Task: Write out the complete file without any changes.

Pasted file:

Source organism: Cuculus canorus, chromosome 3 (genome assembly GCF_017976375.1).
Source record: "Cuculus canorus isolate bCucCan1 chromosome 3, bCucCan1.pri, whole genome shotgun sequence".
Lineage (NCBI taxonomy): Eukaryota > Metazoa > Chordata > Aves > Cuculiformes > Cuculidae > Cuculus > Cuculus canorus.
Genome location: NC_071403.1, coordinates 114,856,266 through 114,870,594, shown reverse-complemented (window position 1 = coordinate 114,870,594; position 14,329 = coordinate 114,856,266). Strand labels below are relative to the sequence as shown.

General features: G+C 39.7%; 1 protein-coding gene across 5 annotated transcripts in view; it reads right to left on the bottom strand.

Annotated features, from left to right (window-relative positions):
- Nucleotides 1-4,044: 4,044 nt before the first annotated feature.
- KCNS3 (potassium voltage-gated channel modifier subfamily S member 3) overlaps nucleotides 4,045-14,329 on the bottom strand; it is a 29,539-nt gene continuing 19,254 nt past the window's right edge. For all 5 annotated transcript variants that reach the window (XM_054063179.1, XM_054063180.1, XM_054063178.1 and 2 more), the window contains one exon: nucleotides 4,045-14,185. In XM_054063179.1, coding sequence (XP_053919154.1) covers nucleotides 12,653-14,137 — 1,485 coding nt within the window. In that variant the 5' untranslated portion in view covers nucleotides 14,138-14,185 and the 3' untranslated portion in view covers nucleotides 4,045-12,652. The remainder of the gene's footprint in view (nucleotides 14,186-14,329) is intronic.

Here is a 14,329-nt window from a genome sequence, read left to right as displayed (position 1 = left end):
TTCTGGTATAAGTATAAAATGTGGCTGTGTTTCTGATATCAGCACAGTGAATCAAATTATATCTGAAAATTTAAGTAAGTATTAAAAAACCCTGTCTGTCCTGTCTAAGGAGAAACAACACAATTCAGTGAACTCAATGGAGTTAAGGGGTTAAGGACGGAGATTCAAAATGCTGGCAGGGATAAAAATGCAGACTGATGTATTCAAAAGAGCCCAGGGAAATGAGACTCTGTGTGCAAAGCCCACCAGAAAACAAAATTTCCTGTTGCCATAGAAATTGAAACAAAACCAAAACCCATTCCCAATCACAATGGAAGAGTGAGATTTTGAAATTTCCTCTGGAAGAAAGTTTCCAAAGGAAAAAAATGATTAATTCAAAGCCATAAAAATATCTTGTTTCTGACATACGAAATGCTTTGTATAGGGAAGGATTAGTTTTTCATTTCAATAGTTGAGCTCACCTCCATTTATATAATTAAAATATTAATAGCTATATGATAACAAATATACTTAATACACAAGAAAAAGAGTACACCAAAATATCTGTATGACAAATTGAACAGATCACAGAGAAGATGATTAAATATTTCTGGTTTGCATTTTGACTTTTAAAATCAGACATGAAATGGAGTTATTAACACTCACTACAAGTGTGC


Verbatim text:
Source organism: Cuculus canorus, chromosome 3 (genome assembly GCF_017976375.1).
Source record: "Cuculus canorus isolate bCucCan1 chromosome 3, bCucCan1.pri, whole genome shotgun sequence".
Lineage (NCBI taxonomy): Eukaryota > Metazoa > Chordata > Aves > Cuculiformes > Cuculidae > Cuculus > Cuculus canorus.
Genome location: NC_071403.1, coordinates 114,856,266 through 114,870,594, shown reverse-complemented (window position 1 = coordinate 114,870,594; position 14,329 = coordinate 114,856,266). Strand labels below are relative to the sequence as shown.

General features: G+C 39.7%; 1 protein-coding gene across 5 annotated transcripts in view; it reads right to left on the bottom strand.

Annotated features, from left to right (window-relative positions):
- Nucleotides 1-4,044: 4,044 nt before the first annotated feature.
- KCNS3 (potassium voltage-gated channel modifier subfamily S member 3) overlaps nucleotides 4,045-14,329 on the bottom strand; it is a 29,539-nt gene continuing 19,254 nt past the window's right edge. For all 5 annotated transcript variants that reach the window (XM_054063179.1, XM_054063180.1, XM_054063178.1 and 2 more), the window contains one exon: nucleotides 4,045-14,185. In XM_054063179.1, coding sequence (XP_053919154.1) covers nucleotides 12,653-14,137 — 1,485 coding nt within the window. In that variant the 5' untranslated portion in view covers nucleotides 14,138-14,185 and the 3' untranslated portion in view covers nucleotides 4,045-12,652. The remainder of the gene's footprint in view (nucleotides 14,186-14,329) is intronic.

Here is a 14,329-nt window from a genome sequence, read left to right as displayed (position 1 = left end):
TTCTGGTATAAGTATAAAATGTGGCTGTGTTTCTGATATCAGCACAGTGAATCAAATTATATCTGAAAATTTAAGTAAGTATTAAAAAACCCTGTCTGTCCTGTCTAAGGAGAAACAACACAATTCAGTGAACTCAATGGAGTTAAGGGGTTAAGGACGGAGATTCAAAATGCTGGCAGGGATAAAAATGCAGACTGATGTATTCAAAAGAGCCCAGGGAAATGAGACTCTGTGTGCAAAGCCCACCAGAAAACAAAATTTCCTGTTGCCATAGAAATTGAAACAAAACCAAAACCCATTCCCAATCACAATGGAAGAGTGAGATTTTGAAATTTCCTCTGGAAGAAAGTTTCCAAAGGAAAAAAATGATTAATTCAAAGCCATAAAAATATCTTGTTTCTGACATACGAAATGCTTTGTATAGGGAAGGATTAGTTTTTCATTTCAATAGTTGAGCTCACCTCCATTTATATAATTAAAATATTAATAGCTATATGATAACAAATATACTTAATACACAAGAAAAAGAGTACACCAAAATATCTGTATGACAAATTGAACAGATCACAGAGAAGATGATTAAATATTTCTGGTTTGCATTTTGACTTTTAAAATCAGACATGAAATGGAGTTATTAACACTCACTACAAGTGTGC